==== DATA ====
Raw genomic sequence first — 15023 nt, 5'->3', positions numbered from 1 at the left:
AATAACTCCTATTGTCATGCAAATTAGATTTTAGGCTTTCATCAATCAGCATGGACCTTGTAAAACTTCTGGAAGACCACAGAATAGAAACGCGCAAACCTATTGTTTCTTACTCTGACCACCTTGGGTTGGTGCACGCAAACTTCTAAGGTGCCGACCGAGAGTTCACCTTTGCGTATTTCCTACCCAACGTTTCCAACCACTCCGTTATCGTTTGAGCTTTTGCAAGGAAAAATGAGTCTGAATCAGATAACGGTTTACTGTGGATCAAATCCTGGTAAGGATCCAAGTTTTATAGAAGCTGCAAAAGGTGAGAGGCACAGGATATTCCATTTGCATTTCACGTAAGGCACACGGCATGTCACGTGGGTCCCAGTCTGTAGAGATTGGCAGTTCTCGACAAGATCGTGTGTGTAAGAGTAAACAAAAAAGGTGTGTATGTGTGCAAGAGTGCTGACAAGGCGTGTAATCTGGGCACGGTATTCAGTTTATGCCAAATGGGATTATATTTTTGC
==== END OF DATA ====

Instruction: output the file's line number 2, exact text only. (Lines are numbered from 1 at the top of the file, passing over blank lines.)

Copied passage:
AATAACTCCTATTGTCATGCAAATTAGATTTTAGGCTTTCATCAATCAGCATGGACCTTGTAAAACTTCTGGAAGACCACAGAATAGAAACGCGCAAACCTATTGTTTCTTACTCTGACCACCTTGGGTTGGTGCACGCAAACTTCTAAGGTGCCGACCGAGAGTTCACCTTTGCGTATTTCCTACCCAACGTTTCCAACCACTCCGTTATCGTTTGAGCTTTTGCAAGGAAAAATGAGTCTGAATCAGATAACGGTTTACTGTGGATCAAATCCTGGTAAGGATCCAAGTTTTATAGAAGCTGCAAAAGGTGAGAGGCACAGGATATTCCATTTGCATTTCACGTAAGGCACACGGCATGTCACGTGGGTCCCAGTCTGTAGAGATTGGCAGTTCTCGACAAGATCGTGTGTGTAAGAGTAAACAAAAAAGGTGTGTATGTGTGCAAGAGTGCTGACAAGGCGTGTAATCTGGGCACGGTATTCAGTTTATGCCAAATGGGATTATATTTTTGC